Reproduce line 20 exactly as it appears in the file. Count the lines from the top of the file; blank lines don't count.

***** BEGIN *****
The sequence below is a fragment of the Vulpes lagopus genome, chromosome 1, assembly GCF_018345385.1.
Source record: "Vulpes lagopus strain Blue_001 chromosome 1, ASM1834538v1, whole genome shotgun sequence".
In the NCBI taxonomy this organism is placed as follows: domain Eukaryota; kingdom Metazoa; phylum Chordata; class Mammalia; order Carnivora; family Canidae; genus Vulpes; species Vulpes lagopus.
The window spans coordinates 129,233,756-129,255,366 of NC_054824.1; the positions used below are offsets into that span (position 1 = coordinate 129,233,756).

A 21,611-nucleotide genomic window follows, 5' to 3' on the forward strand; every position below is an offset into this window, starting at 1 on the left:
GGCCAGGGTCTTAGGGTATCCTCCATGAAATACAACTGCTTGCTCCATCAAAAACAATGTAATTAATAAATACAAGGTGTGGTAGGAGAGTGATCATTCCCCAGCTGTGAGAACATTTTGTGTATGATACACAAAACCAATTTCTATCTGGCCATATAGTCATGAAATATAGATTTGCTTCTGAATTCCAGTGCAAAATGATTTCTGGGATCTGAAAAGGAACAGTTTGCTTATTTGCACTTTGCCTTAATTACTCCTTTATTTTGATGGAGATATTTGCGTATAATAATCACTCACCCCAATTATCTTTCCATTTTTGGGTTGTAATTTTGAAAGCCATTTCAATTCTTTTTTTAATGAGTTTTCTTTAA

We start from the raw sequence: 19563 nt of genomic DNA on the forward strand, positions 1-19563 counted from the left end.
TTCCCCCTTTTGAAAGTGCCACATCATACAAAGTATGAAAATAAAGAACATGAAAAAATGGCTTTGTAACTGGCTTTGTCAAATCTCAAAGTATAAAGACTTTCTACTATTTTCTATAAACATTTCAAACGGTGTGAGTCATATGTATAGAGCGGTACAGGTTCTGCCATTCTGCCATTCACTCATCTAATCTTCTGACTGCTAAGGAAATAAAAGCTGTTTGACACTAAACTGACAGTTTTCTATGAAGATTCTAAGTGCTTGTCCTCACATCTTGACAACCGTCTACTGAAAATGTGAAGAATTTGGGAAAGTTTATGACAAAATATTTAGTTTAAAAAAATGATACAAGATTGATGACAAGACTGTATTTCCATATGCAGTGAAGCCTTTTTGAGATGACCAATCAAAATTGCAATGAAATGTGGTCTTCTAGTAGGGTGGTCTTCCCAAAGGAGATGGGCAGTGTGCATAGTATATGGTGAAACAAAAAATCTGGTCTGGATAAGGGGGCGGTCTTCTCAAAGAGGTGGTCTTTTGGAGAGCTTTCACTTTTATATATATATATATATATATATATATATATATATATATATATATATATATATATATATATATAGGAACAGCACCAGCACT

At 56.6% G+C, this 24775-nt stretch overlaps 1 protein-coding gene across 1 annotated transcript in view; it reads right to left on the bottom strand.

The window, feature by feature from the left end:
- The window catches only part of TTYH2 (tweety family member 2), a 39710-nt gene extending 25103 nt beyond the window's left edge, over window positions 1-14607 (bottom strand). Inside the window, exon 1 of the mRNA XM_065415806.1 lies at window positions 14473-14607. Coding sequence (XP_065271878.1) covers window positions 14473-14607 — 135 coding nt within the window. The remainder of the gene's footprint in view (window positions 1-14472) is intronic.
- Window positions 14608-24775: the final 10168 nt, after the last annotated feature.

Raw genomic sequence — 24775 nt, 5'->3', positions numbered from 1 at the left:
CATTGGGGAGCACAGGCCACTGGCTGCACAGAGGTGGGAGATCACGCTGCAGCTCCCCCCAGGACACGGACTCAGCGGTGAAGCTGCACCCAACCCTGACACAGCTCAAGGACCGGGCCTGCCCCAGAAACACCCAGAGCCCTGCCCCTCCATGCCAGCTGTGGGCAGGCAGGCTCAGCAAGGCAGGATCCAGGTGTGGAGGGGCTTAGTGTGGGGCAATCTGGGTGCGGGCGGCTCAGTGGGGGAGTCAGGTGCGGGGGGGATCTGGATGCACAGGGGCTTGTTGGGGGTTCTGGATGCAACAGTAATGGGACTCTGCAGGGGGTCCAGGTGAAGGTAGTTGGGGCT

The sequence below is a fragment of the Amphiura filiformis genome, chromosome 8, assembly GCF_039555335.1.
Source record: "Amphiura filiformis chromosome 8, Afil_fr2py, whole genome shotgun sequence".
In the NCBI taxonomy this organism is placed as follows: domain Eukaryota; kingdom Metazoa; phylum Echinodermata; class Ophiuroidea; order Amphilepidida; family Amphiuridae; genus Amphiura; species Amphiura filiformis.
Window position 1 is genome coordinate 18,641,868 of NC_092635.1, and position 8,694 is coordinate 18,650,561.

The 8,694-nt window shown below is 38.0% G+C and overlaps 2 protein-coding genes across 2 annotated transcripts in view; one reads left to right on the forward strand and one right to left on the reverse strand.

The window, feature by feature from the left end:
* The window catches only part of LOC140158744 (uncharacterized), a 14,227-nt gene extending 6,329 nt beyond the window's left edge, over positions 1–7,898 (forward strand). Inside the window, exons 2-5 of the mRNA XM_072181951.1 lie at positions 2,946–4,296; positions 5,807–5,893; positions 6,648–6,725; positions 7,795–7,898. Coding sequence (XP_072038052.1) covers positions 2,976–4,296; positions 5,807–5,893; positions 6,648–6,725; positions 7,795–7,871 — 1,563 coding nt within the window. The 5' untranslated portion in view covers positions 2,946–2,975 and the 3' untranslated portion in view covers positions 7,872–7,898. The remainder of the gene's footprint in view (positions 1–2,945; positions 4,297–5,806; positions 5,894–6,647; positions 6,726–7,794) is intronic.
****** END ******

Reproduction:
The window, feature by feature from the left end: